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John Philip SOUSA (1854-1932)
Music for Wind Band vol. 4

Nobles of the Mystic Shrine (1922) [3:36]
Sesqui-Centennial Exposition (1926) [3:44]
Tales of a Traveler (1911) [16:25]
Riders for the Flag (1927) [2:41]
Ancient and Honorable Artillery Co. (1924) [2:37]
Coeds of Michigan (1925) [5:26]
Pathfinder of Panama (1915) [3:17]
The Glory of the Yankee Navy (1909) [3:39]
Bride Elect Selections (1898) [10:37]
The Aviators (1931) [3:01]
The Stars and Stripes Forever (1896) [3:58]
Royal Artillery Band/Keith Brion
Recorded at the Woolwich Town Hall, London from 29th-30th November, 2000 DDD
NAXOS 8.559093 [59:01]


Everybody loves a parade. The colorful floats, clowns, and general madness making up that scene simply cannot be put aside. However, the most memorable and enjoyable part for me has always been the marching bands. Loud, blustery sousaphones, raucous drums, bright cornets on the air, and woodwinds blowing through a string of acrobatic runs that would make a trapeze artist laugh at the daring of it all. Of course there have been other writers of great marches, but the only true great march-writer is John Philip Sousa. Truly he is the Beethoven, the Lennon/McCartney, or the Ellington of his genre. As I wax rhapsodic about the greatness of the man and the march as a genre, consider that from the late 1800s through the early 1920s, the march was the great pop music of America, and this man was the king of the march.

Put in that context, this collection by the Royal Artillery Band can be seen as much more than simply a very fine collection of Sousa’s marches. This is the fourth volume in the collection of his complete works, and includes The Glory of the Yankee Navy and the official March of the United States The Stars and Stripes Forever, which may stand as the absolute apex of the genre. The lesser known works on this recording include Tales of a Traveler, which is broken in to 3 movements ("The Kaffir on the Karroo", "In the Land of the Golden Fleece", and "Coronation March"), the military marches Riders for the Flag, and The Aviators, and the scholastic celebration of the fairer sex Coeds of Michigan.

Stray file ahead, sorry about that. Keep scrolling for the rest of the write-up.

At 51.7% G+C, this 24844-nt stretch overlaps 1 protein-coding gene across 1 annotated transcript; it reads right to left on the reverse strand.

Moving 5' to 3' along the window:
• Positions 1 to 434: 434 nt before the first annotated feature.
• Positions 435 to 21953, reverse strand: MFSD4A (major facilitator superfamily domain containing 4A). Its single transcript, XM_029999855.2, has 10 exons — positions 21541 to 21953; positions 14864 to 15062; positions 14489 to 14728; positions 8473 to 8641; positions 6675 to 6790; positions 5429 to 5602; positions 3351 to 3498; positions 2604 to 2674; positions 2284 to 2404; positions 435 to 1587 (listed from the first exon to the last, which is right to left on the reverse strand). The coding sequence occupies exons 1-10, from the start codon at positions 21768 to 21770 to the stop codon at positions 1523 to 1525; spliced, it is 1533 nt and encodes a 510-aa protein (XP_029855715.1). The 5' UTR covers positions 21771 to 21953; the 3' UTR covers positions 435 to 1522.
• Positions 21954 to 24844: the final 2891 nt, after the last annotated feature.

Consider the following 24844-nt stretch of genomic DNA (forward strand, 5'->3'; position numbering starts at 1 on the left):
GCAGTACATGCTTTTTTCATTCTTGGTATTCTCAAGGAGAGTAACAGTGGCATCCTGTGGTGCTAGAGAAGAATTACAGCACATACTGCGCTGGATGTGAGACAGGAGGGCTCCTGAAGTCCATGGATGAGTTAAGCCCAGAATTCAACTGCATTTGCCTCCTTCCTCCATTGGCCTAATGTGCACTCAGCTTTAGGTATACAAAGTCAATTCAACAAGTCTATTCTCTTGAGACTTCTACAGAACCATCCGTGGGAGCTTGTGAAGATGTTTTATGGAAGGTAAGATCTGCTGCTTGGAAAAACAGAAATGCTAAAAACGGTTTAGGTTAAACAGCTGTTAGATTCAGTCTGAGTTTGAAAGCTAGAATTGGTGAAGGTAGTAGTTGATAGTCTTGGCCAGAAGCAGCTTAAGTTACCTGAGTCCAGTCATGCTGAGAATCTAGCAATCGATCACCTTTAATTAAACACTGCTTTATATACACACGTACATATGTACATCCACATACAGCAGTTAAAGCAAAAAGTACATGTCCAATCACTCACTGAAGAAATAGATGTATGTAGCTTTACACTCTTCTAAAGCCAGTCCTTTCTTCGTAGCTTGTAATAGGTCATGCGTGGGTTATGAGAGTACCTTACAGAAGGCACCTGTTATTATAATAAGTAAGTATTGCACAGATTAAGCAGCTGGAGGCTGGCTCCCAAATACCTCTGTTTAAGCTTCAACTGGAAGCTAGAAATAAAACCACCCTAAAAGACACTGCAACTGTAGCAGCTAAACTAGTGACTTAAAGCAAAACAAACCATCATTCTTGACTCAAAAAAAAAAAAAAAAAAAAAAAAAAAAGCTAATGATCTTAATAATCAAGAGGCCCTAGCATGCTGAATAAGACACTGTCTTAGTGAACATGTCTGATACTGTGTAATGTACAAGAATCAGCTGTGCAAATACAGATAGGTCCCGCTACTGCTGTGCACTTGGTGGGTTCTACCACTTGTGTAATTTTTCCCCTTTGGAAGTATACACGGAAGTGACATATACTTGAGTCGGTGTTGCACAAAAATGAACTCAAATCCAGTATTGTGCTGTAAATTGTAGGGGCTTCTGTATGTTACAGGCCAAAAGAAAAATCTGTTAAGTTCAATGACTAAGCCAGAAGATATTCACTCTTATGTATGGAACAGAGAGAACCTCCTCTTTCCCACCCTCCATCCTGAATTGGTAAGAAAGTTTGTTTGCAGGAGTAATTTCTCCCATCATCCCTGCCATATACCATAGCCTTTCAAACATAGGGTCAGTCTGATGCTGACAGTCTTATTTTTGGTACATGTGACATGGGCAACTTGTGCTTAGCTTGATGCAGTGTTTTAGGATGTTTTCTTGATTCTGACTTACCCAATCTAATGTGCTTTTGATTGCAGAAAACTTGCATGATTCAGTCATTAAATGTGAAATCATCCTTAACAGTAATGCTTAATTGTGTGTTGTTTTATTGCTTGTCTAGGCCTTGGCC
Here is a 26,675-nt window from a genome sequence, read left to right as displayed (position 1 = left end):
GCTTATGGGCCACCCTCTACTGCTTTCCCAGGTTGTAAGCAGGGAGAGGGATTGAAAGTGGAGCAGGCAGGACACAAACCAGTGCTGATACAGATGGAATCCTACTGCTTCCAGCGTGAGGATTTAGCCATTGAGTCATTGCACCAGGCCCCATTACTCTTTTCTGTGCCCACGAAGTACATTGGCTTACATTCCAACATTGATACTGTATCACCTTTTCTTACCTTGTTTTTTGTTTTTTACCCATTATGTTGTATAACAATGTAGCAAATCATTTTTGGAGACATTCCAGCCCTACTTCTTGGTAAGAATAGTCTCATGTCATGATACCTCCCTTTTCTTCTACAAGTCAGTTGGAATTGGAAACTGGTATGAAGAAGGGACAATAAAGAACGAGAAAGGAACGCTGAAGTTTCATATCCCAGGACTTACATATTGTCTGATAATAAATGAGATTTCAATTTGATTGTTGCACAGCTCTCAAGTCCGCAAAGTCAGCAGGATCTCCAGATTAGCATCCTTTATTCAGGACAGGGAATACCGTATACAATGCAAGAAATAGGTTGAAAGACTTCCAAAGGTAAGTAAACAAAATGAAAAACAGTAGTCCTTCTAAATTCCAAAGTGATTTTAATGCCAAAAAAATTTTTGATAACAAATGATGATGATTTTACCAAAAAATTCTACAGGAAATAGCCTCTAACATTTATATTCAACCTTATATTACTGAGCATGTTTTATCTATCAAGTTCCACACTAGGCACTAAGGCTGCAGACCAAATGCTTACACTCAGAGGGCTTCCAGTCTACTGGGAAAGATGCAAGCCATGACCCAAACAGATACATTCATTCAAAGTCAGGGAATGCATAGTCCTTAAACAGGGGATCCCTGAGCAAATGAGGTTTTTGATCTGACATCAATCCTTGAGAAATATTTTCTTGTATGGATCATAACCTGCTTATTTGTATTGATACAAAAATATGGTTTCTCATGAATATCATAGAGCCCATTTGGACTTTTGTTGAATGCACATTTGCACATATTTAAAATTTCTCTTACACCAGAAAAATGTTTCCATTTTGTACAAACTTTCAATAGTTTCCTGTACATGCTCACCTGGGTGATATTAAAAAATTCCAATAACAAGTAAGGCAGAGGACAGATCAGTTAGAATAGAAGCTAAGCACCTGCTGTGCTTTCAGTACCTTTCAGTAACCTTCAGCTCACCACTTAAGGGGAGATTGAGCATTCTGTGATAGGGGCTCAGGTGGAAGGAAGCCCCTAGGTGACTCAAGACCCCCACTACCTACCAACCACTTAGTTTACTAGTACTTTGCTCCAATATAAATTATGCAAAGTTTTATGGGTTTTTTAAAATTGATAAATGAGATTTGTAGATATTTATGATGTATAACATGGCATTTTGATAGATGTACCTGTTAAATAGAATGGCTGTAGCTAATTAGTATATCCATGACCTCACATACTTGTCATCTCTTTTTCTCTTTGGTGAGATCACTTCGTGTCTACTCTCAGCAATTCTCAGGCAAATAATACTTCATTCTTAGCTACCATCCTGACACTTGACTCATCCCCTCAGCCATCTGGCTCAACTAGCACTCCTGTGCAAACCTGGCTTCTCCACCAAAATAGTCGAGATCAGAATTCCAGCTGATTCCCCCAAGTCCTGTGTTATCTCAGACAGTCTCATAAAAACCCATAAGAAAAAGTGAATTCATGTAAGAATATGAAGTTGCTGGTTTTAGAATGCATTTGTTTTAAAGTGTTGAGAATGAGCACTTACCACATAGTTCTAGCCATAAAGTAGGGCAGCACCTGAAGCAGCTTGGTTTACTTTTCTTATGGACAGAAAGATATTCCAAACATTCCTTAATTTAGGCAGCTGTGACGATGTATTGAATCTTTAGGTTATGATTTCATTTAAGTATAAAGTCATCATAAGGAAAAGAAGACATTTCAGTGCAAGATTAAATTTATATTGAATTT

Every track on this disc is an absolute treat. The music is not only light-hearted and fun, but it is incredibly well executed. While listening to these performances, it is often easy to forget how technically demanding these marches can be. The runs are played without error, even when the velocity becomes circus-like. The more solemn marches are able to maintain their character without becoming staid or stodgy. When Ancient and Honorable Artillery Co. quotes Auld Lang Syne it is able to be done with the appropriate amount of levity without becoming farcical. In general, this is a collection of nearly flawless performances.

If your heart races when you hear the thunder of a snare drum line and crash of the cymbals then you should own this album. If you appreciate marches even a little such energetic, happy music can do nothing but put you in a great mood. This album comes with my very highest recommendation.

Patrick Gary

 



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